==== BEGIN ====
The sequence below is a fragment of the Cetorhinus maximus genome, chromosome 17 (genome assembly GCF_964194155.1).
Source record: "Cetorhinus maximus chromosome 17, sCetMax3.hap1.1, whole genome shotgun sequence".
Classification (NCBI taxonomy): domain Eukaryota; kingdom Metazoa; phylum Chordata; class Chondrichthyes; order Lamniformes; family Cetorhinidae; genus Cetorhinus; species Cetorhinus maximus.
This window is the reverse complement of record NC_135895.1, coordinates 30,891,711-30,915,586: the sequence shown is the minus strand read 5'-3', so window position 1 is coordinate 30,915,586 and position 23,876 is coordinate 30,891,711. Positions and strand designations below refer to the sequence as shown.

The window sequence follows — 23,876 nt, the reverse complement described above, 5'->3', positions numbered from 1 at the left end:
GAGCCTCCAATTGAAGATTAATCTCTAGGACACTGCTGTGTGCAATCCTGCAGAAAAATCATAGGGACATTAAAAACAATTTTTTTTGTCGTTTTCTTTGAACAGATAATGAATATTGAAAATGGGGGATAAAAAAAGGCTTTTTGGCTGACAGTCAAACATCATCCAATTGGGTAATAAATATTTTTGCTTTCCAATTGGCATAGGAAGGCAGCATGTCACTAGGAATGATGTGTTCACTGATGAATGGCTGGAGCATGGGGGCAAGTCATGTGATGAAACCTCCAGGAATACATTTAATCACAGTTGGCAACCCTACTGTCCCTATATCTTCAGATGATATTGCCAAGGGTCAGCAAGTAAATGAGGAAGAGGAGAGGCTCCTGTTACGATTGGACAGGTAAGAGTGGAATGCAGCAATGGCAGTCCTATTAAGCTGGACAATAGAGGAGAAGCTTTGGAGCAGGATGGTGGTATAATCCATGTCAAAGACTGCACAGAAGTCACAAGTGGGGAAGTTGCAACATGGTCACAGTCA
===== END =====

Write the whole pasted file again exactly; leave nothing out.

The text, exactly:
The sequence below is a fragment of the Cetorhinus maximus genome, chromosome 17 (genome assembly GCF_964194155.1).
Source record: "Cetorhinus maximus chromosome 17, sCetMax3.hap1.1, whole genome shotgun sequence".
Classification (NCBI taxonomy): domain Eukaryota; kingdom Metazoa; phylum Chordata; class Chondrichthyes; order Lamniformes; family Cetorhinidae; genus Cetorhinus; species Cetorhinus maximus.
This window is the reverse complement of record NC_135895.1, coordinates 30,891,711-30,915,586: the sequence shown is the minus strand read 5'-3', so window position 1 is coordinate 30,915,586 and position 23,876 is coordinate 30,891,711. Positions and strand designations below refer to the sequence as shown.

The window sequence follows — 23,876 nt, the reverse complement described above, 5'->3', positions numbered from 1 at the left end:
GAGCCTCCAATTGAAGATTAATCTCTAGGACACTGCTGTGTGCAATCCTGCAGAAAAATCATAGGGACATTAAAAACAATTTTTTTTGTCGTTTTCTTTGAACAGATAATGAATATTGAAAATGGGGGATAAAAAAAGGCTTTTTGGCTGACAGTCAAACATCATCCAATTGGGTAATAAATATTTTTGCTTTCCAATTGGCATAGGAAGGCAGCATGTCACTAGGAATGATGTGTTCACTGATGAATGGCTGGAGCATGGGGGCAAGTCATGTGATGAAACCTCCAGGAATACATTTAATCACAGTTGGCAACCCTACTGTCCCTATATCTTCAGATGATATTGCCAAGGGTCAGCAAGTAAATGAGGAAGAGGAGAGGCTCCTGTTACGATTGGACAGGTAAGAGTGGAATGCAGCAATGGCAGTCCTATTAAGCTGGACAATAGAGGAGAAGCTTTGGAGCAGGATGGTGGTATAATCCATGTCAAAGACTGCACAGAAGTCACAAGTGGGGAAGTTGCAACATGGTCACAGTCA